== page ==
Last Thursday, Anthony Cardenas was arrested by Vallejo police for felony vandalism. For a city known to have some crime problems, this wouldn’t be much of a story had it not been how Cardenas had vandalized state property. Cardenas is in prison for painting one crosswalk and adding cross-hatching to the three official ones.
Newspapers as far away as DC have reported the news, and for good reason. The prison time, including a $15,000 bail, is a scandal.
The intersection of Illinois and Sonoma, where the “vandalism” occurred, is dangerous, at least according to the residents who live there. (We don’t know for sure, as Vallejo doesn’t have crash statistics readily available.) People drive quickly on Caltrans-owned Sonoma Boulevard, also known as Highway 29, and residents say they don’t stop for pedestrians at this intersection.
The crosswalk that does exist, on the north side of the unsignalized intersection, is the only one for two blocks on either side. The intersections at Indiana and Arkansas don’t have any east-west crosswalks.
Not that this should matter, of course. In California, any intersection without a No Pedestrians sign counts as a crosswalk, whether there is one painted or not. The pavement markings just show what’s already there and tell drivers what to expect. In that light, it’s ludicrous that, the night the crosswalk was removed, Vallejo PD would actually station an officer at that corner to prevent people from crossing there. There would be nothing illegal about the crossing, but that fact seems to have escaped VPD.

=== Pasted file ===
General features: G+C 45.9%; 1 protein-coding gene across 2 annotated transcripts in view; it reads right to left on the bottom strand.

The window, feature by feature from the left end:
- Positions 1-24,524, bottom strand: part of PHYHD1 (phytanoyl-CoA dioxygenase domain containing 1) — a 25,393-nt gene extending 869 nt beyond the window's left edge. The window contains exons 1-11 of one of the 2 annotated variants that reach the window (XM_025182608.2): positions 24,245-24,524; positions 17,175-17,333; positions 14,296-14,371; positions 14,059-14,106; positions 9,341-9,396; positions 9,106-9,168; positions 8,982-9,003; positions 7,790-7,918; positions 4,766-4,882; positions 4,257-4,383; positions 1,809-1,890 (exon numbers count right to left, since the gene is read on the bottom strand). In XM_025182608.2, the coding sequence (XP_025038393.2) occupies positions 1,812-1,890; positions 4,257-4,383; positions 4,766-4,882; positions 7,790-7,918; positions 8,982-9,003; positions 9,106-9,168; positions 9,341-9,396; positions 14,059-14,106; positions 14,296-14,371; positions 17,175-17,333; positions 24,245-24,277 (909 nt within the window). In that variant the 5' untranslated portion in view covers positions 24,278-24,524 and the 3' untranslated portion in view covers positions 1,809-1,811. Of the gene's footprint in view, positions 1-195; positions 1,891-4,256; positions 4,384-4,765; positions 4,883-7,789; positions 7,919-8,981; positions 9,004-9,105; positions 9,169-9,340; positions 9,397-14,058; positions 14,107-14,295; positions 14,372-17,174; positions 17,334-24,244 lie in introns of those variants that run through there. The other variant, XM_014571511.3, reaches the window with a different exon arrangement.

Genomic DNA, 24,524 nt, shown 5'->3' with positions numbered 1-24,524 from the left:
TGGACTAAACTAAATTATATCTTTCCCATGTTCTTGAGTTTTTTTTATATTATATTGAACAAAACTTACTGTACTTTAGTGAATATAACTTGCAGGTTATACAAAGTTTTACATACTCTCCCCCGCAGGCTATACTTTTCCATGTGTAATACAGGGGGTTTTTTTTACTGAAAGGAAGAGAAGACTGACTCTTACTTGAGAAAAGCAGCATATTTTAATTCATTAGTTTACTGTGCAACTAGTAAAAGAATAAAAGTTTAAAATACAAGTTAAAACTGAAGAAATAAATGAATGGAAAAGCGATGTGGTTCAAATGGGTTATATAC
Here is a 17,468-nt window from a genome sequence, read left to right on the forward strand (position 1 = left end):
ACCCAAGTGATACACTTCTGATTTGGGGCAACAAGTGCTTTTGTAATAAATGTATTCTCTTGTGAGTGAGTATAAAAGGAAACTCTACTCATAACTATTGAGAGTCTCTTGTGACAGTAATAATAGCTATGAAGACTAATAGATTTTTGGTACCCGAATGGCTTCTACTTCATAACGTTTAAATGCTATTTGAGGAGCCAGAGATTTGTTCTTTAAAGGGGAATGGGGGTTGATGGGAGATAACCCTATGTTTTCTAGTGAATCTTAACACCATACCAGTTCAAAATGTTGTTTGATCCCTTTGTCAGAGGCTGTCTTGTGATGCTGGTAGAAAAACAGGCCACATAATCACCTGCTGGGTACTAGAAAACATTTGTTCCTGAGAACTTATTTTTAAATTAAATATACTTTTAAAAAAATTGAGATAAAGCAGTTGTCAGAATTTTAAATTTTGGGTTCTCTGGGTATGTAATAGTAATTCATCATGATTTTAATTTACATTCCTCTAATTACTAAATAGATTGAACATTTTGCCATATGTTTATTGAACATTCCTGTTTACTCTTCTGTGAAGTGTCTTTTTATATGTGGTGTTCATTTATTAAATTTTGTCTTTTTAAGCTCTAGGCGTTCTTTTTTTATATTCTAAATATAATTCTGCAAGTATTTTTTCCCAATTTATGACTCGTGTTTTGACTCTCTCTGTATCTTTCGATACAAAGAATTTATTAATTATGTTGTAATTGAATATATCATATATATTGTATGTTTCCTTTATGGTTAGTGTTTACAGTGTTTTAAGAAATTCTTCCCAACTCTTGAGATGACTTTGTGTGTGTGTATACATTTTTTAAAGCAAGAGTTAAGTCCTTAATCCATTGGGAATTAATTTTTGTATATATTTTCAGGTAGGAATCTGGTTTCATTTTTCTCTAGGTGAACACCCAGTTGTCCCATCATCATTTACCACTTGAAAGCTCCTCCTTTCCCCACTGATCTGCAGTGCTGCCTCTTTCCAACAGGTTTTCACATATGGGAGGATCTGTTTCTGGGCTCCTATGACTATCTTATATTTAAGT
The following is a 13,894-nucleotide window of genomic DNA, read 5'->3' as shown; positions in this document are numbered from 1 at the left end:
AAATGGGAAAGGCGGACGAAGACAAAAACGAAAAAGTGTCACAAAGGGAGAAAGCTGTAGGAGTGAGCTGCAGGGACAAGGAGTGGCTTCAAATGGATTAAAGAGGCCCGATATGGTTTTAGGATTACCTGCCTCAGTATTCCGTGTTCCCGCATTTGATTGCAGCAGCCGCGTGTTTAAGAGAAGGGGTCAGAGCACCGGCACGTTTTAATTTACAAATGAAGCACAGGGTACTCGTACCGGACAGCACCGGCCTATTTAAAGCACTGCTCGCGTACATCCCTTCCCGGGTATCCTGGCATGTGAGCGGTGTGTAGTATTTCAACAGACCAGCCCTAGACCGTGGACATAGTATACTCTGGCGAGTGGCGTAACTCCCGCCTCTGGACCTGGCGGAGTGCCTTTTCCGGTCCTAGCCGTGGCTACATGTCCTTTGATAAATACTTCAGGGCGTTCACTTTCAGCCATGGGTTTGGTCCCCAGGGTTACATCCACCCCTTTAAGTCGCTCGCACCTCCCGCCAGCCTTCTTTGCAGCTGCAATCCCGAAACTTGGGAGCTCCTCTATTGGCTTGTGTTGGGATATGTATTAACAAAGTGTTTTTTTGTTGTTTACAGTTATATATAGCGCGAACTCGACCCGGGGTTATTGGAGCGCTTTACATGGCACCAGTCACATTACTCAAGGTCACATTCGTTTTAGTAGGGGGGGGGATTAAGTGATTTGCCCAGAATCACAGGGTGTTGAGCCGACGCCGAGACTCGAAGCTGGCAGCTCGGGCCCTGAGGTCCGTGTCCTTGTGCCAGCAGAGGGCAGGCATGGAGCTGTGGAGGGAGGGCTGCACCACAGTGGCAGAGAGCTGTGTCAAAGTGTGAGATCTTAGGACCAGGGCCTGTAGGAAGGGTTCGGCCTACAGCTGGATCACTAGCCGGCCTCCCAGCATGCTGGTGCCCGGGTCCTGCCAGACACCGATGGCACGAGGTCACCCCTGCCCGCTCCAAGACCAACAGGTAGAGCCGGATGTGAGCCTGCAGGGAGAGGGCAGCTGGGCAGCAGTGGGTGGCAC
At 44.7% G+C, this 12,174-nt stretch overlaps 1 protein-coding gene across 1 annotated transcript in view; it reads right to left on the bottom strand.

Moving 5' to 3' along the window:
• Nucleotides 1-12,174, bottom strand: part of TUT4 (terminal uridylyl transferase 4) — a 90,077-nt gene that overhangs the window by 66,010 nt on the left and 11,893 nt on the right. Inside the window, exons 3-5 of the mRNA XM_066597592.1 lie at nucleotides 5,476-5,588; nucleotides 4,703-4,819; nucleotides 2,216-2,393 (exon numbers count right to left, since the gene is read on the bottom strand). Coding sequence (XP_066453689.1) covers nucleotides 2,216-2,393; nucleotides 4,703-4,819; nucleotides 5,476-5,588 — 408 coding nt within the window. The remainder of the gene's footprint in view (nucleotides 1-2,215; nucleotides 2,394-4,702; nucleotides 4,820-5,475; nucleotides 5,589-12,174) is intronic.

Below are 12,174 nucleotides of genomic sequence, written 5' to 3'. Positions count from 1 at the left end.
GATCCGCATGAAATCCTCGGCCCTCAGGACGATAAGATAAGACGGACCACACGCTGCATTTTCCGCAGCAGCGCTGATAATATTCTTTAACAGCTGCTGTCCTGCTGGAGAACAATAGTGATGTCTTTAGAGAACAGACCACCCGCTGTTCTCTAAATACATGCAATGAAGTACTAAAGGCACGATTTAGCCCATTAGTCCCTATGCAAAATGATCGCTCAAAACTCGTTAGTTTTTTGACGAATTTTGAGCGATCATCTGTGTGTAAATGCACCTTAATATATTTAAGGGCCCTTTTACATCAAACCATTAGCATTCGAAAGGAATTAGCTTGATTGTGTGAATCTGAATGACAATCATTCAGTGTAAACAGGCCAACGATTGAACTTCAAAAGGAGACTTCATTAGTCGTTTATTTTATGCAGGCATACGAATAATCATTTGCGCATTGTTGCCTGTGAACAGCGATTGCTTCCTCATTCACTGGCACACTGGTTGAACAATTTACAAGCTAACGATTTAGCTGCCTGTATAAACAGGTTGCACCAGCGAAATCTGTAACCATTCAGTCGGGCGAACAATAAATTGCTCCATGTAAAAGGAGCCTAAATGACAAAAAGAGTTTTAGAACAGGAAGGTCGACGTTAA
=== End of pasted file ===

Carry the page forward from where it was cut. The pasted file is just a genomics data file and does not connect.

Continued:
Cardenas himself, according to KTVU, was heavily involved in the neighborhood, beautifying where he could, adding a bit of color to what is otherwise a drab stretch of Sonoma Boulevard. The new crosswalk, and the additional lines through the other three, were his guerrilla attempt to make for a safer, more walkable Vallejo. Every neighborhood, every city, needs people who care so much about their neighborhood that they take their own time to make it better. A neighborhood doesn’t just need monetary investment; it needs to be loved by the people who live there. Anthony Cardenas got arrested for that.
Caltrans has already sandblasted away the offending crosswalk and will actually repave the whole intersection to ensure any trace of it is gone. Cardenas is out on bail thanks to an anonymous donor. The Times-Herald asked him whether he would be painting any more crosswalks (this was actually his second attempt). No, he said. “This is not worth it… Even though I hate for people to be hit … I am not going to pursue this.” Given that his house is on that corner, I suspect he’ll get a front-row seat to the indifference of his city and state.
To be fair, there are official channels for street signage and street markings for a reason. It’s important that places have a common lexicon of street markings, signage, etc., so they know how to interpret the roadway and respond appropriately.
Had Vallejo and Caltrans been leaders, they would have already painted a crosswalk here and operated regular stings against drivers who fail to yield to pedestrians trying to cross. If traffic were too fast, they would have tried to calm it. Interstate 80, not far from Sonoma Boulevard, is designed to separate the cars from the people so those who need to speed through can. If there must be high-speed traffic, let it be on roads intended for just that, not through neighborhoods that already have enough problems.
Unfortunately, neither Vallejo nor Caltrans have shown that kind of leadership, choosing instead to squelch the community spirit Cardenas expressed and put the desires of through traffic above the needs of the neighborhood.
And so the crosswalk will remain unmarked and unenforced, pedestrians in West Vallejo will continue be hit by cars, get injured and die, and a benighted corner of the Bay Area will remain so. So much for loving your neighborhood.